SAN FRANCISCO— The Turtle Island Restoration Network, Center for Biological Diversity, and Oceana today filed a notice of intent to sue the federal government for failing to protect leatherback sea turtle habitat off the coasts of California, Oregon and Washington. Specifically, the government failed to meet the Endangered Species Act deadline for finalizing the endangered turtle’s critical habitat, putting the survival of leatherbacks in jeopardy.

Click here to download the notice letter.

On Jan. 5, 2010, the National Marine Fisheries Service proposed to protect about 45 million acres (70,000 square miles) of ocean waters as critical habitat for leatherbacks. The proposal responded to a 2007 legal petition filed by the Center for Biological Diversity, Oceana and Turtle Island Restoration Network to protect key migratory and foraging habitat for these ancient turtles along the U.S. West Coast.

Providing the leatherbacks with safe passage during their annual migration and protecting important feeding areas are crucial to the species’ conservation. The Fisheries Service included these elements in the proposed rule, which could limit activities that harm the leatherback’s main food source or impede the sea turtle’s migratory path; but habitat protections are unavailable to the turtles until the agency publishes its final rule, now overdue.

“Leatherbacks need a safe haven here if they are to survive,” said Todd Steiner, executive director of the Turtle Island Restoration Network. “But turning a blind eye to sea turtle capture in commercial fishing fleets in these critical areas is a major oversight.”

“Each delay in approving greater protections for Pacific leatherbacks further increases the risk of extirpation of California’s most important marine reptile,” added Dr. Chris Pincetich, marine biologist at the Turtle Island Restoration Network’s Sea Turtle Restoration Project.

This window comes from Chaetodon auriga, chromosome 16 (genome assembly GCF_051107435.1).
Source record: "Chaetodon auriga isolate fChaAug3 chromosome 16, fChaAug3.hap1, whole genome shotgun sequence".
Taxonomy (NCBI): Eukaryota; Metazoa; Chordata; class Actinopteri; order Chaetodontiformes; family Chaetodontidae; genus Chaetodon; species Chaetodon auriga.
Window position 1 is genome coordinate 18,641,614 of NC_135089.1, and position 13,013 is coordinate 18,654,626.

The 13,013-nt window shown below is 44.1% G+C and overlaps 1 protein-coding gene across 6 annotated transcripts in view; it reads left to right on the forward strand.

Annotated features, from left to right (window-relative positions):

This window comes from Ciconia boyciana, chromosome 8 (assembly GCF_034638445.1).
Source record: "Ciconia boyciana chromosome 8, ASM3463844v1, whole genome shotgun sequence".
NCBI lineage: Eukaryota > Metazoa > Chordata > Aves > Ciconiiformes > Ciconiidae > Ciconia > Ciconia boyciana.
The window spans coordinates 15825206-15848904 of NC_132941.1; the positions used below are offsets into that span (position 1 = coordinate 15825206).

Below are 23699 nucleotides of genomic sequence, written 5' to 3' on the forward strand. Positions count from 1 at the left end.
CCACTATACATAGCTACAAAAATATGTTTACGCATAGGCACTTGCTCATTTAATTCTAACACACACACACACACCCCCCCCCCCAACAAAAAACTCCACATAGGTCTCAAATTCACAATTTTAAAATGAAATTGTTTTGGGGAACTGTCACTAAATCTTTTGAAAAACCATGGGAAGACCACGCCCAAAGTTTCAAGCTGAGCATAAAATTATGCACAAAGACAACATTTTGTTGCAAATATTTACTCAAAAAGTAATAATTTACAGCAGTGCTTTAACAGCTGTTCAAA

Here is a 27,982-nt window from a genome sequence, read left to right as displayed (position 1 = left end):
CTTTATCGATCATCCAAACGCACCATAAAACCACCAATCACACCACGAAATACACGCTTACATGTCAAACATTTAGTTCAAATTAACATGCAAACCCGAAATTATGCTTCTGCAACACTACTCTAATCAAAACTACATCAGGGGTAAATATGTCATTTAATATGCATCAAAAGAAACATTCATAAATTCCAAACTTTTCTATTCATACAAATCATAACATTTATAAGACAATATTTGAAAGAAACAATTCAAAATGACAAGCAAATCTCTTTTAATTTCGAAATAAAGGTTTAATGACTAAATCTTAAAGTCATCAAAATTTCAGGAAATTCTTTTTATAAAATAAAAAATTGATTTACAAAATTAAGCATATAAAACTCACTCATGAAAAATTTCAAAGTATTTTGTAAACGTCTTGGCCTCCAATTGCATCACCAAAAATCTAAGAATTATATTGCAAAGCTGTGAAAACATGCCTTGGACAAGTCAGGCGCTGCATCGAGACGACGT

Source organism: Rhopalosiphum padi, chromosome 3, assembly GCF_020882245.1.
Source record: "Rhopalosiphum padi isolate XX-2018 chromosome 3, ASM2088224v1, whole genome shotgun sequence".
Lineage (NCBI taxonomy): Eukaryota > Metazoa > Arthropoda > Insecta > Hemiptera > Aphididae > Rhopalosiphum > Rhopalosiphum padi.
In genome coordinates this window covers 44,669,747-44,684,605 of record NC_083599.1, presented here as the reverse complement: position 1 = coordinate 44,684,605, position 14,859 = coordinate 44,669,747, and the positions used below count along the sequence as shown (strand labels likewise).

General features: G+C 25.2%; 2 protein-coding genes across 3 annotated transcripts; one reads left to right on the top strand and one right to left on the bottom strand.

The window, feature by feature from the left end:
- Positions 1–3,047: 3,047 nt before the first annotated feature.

“Sea turtles have been swimming the oceans since before the time of the dinosaurs, yet without more protection, leatherbacks could face extinction within this century,” said Miyoko Sakashita, oceans director at the Center. “Reducing the threat to sea turtles drowning on fishing hooks is a key consideration that needs to be addressed by protecting marine areas off the Pacific Coast for leatherbacks.”

“We have a duty to protect Pacific leatherbacks when they visit our shores,” said Ben Enticknap, Pacific project manager for Oceana. “Critical habitat will provide another tool for protecting these ancient creatures, but their survival still hinges on the United State’s commitment to fully protecting them in U.S. waters to set a policy precedent for the world.”

Critical habitat designations safeguard habitat for endangered species. The Endangered Species Act requires federal agencies to ensure that any action they authorize, fund or carry out do not damage or destroy critical habitat. Studies have shown that species with designated critical habitat are more than twice as likely to be recovering as those without.

The Pacific Ocean population of leatherbacks is in critical danger; as few as 2,100 adult female leatherback sea turtles remain in the Pacific. The prehistoric turtles can grow up to nine feet long and weigh 1,200 pounds. Every summer and fall, they migrate from their nesting grounds in Indonesia to ocean waters off the U.S. West Coast to feed on jellyfish — a 12,000-mile round-trip journey that is the longest known migration of any living marine reptile.

During that journey, leatherbacks face a gauntlet of threats across the Pacific, including capture in commercial fishing gear, ingestion of plastics, poaching, global warming and ocean acidification. Protection of their foraging habitats and migratory corridors is essential to their recovery. Until that protection is finalized, leatherback sea turtles face many threats that could be addressed by a critical habitat rule, including pollution, agriculture runoff and oil and gas development. Notably, the proposed rule failed to address key other threats to the turtles such as indiscriminate fishing gear and climate change.


Turtle Island Restoration Network is an international marine conservation organization headquartered in California whose 35,000 members and activists work to protect sea turtles and marine biodiversity in the United States and around the world. For more information, visit Turtle Island’s Sea Turtle Restoration Project

The Center for Biological Diversity is a national, nonprofit conservation organization with more than 320,000 members and online activists dedicated to protecting endangered species and wild places. For more information, please visit

Oceana campaigns to protect and restore the world’s oceans. Our teams of marine scientists, economists, lawyers and advocates win specific and concrete policy changes to reduce pollution and to prevent the irreversible collapse of fish populations, marine mammals and other sea life. Global in scope and dedicated to conservation, Oceana has campaigners based in North America, Europe and South America. More than 500,000 members and e-activists in over 150 countries have already joined Oceana. For more information, please visit